Friday, February 19, 2010: 6:30 PM-7:30 PM
Room 6AB (San Diego Convention Center)Greider, one of the world's pioneering researchers on the structure of telomeres, was awarded the 2009 Nobel Prize in physiology or medicine by the Royal Swedish Academy of Sciences along with Elizabeth Blackburn and Jack W. Szostak. While a 23-year-old graduate student at the University of California, Berkeley, working together with Blackburn, Greider discovered the enzyme telomerase and later, in her own lab, she cloned its RNA component. This work laid the foundation for studies that have linked telomerase and telomeres to human cancer and age-related degenerative disease; it represents another example of curiosity-driven basic research that has direct medical implications. Greider obtained her Ph.D. degree in molecular biology from Berkeley in 1987. She then went to Cold Spring Harbor Laboratory where she ran a lab for 10 years studying telomerase. In 1997 she joined the department of molecular biology and genetics at Johns Hopkins University School of Medicine in Baltimore. Greider grew up in Davis, Calif., where her father was a physicist at the University of California. She credits her father for encouraging her to pursue what most excited her.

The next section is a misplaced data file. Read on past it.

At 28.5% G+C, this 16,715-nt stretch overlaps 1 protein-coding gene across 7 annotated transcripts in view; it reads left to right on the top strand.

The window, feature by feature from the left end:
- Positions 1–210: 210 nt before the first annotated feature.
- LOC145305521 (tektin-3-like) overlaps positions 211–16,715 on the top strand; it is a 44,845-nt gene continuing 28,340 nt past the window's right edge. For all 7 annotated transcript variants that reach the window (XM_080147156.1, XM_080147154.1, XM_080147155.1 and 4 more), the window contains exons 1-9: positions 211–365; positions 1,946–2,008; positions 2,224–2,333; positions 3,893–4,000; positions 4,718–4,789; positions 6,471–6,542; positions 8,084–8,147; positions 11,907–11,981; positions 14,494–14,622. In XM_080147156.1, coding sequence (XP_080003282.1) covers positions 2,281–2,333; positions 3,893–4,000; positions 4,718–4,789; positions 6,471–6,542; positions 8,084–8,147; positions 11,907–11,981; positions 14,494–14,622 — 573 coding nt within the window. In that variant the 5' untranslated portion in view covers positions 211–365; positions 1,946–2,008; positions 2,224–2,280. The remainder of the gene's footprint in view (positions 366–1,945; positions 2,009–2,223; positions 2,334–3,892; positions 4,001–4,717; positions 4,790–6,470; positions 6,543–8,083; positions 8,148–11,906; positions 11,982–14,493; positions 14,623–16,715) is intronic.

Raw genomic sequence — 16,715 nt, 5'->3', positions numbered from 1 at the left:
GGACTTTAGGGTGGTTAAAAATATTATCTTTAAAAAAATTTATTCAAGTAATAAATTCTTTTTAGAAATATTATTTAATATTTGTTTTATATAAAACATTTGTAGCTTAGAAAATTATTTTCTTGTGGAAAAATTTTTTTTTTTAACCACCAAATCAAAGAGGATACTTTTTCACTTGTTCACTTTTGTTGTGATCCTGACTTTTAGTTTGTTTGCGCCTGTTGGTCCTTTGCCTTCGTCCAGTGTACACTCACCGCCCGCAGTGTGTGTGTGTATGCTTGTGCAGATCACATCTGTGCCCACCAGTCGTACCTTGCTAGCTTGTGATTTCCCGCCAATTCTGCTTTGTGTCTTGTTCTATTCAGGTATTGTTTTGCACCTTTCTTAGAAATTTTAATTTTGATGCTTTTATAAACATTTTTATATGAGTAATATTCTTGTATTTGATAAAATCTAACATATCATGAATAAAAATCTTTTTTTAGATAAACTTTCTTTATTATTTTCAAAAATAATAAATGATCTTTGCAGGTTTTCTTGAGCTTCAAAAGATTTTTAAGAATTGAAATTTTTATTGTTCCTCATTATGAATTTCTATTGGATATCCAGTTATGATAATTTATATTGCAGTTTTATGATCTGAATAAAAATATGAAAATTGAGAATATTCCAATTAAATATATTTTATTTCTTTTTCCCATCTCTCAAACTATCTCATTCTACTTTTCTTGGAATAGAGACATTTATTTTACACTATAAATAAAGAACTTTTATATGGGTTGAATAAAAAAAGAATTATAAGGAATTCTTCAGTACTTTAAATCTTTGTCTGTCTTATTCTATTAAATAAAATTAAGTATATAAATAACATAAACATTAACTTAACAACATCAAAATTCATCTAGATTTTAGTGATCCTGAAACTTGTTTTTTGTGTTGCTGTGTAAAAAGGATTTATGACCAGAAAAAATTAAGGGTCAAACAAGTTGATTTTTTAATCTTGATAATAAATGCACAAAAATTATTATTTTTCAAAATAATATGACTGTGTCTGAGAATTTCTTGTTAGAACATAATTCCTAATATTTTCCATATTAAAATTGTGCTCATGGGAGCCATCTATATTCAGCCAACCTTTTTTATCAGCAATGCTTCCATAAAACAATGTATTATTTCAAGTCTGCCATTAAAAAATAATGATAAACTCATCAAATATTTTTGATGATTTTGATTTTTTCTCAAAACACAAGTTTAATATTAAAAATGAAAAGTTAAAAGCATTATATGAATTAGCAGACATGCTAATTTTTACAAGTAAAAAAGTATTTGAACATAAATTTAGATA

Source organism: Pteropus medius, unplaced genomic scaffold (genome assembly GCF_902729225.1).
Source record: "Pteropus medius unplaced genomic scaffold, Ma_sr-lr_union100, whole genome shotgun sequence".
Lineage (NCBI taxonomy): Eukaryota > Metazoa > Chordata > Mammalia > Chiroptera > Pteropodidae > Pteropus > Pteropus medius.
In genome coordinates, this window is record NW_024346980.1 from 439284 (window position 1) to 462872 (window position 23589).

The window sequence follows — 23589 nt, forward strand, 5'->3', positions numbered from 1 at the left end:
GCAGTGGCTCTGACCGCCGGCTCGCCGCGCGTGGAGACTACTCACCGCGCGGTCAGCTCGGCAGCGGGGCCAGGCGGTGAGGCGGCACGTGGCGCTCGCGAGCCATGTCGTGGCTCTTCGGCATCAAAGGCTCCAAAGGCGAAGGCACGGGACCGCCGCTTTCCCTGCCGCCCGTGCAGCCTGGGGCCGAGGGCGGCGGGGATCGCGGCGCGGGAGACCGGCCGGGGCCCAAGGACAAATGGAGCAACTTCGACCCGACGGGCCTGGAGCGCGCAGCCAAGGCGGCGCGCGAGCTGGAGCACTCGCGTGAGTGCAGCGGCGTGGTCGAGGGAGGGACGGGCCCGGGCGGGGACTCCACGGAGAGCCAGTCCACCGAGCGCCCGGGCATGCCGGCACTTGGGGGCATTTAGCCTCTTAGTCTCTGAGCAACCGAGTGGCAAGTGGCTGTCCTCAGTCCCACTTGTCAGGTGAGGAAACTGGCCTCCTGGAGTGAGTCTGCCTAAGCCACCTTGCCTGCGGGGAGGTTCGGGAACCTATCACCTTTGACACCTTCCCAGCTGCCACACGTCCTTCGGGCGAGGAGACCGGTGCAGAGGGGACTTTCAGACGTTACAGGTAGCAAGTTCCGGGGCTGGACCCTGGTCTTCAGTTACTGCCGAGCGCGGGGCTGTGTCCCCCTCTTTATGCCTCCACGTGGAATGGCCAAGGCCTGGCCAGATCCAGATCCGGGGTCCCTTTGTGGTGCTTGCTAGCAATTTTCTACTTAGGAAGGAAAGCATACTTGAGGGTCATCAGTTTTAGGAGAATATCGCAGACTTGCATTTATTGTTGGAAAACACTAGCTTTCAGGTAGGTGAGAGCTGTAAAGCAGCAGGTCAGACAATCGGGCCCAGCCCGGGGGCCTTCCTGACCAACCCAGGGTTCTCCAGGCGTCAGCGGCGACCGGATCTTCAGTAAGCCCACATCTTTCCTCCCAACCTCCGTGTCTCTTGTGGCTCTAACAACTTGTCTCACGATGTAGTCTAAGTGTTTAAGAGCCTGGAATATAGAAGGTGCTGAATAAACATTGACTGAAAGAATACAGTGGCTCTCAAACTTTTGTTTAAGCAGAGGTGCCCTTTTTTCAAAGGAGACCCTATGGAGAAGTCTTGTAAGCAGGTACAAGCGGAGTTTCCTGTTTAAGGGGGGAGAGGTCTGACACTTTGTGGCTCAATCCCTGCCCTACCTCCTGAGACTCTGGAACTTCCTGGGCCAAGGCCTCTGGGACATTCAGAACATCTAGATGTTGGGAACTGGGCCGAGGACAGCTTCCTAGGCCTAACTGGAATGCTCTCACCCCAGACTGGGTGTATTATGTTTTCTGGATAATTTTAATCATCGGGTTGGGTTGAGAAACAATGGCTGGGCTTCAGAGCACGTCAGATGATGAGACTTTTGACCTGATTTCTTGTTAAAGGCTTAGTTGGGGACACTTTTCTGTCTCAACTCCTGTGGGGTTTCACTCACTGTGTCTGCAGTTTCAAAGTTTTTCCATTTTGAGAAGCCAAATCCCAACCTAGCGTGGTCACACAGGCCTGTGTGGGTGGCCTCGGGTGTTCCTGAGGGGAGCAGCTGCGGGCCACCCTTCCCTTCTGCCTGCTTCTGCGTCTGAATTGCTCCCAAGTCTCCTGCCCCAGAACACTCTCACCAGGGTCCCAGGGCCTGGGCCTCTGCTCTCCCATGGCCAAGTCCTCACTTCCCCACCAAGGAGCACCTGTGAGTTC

Carol W. Greider, Ph.D., Johns Hopkins University School of Medicine
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